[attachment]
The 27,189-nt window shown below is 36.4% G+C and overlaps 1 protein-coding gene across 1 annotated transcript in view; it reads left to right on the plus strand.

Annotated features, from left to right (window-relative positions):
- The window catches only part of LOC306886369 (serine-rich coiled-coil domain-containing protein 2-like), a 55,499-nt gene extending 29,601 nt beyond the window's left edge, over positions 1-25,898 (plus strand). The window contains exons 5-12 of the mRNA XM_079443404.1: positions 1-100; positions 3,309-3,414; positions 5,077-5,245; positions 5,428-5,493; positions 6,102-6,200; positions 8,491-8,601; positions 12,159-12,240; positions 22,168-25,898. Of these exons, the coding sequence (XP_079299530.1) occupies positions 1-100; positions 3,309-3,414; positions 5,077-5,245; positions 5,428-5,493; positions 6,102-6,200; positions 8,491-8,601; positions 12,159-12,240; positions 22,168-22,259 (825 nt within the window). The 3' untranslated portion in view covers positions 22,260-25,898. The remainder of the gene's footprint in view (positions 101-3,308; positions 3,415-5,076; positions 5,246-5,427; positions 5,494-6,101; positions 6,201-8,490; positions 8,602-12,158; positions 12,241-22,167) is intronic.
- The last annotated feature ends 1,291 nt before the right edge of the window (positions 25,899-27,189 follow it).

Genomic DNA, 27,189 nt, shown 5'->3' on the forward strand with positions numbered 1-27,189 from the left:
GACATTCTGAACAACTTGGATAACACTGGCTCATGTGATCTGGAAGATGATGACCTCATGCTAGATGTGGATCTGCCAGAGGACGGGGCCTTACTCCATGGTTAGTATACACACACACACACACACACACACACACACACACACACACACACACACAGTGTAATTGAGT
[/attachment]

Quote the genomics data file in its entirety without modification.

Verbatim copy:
The 27,189-nt window shown below is 36.4% G+C and overlaps 1 protein-coding gene across 1 annotated transcript in view; it reads left to right on the plus strand.

Annotated features, from left to right (window-relative positions):
- The window catches only part of LOC306886369 (serine-rich coiled-coil domain-containing protein 2-like), a 55,499-nt gene extending 29,601 nt beyond the window's left edge, over positions 1-25,898 (plus strand). The window contains exons 5-12 of the mRNA XM_079443404.1: positions 1-100; positions 3,309-3,414; positions 5,077-5,245; positions 5,428-5,493; positions 6,102-6,200; positions 8,491-8,601; positions 12,159-12,240; positions 22,168-25,898. Of these exons, the coding sequence (XP_079299530.1) occupies positions 1-100; positions 3,309-3,414; positions 5,077-5,245; positions 5,428-5,493; positions 6,102-6,200; positions 8,491-8,601; positions 12,159-12,240; positions 22,168-22,259 (825 nt within the window). The 3' untranslated portion in view covers positions 22,260-25,898. The remainder of the gene's footprint in view (positions 101-3,308; positions 3,415-5,076; positions 5,246-5,427; positions 5,494-6,101; positions 6,201-8,490; positions 8,602-12,158; positions 12,241-22,167) is intronic.
- The last annotated feature ends 1,291 nt before the right edge of the window (positions 25,899-27,189 follow it).

Genomic DNA, 27,189 nt, shown 5'->3' on the forward strand with positions numbered 1-27,189 from the left:
GACATTCTGAACAACTTGGATAACACTGGCTCATGTGATCTGGAAGATGATGACCTCATGCTAGATGTGGATCTGCCAGAGGACGGGGCCTTACTCCATGGTTAGTATACACACACACACACACACACACACACACACACACACACACACACACACAGTGTAATTGAGT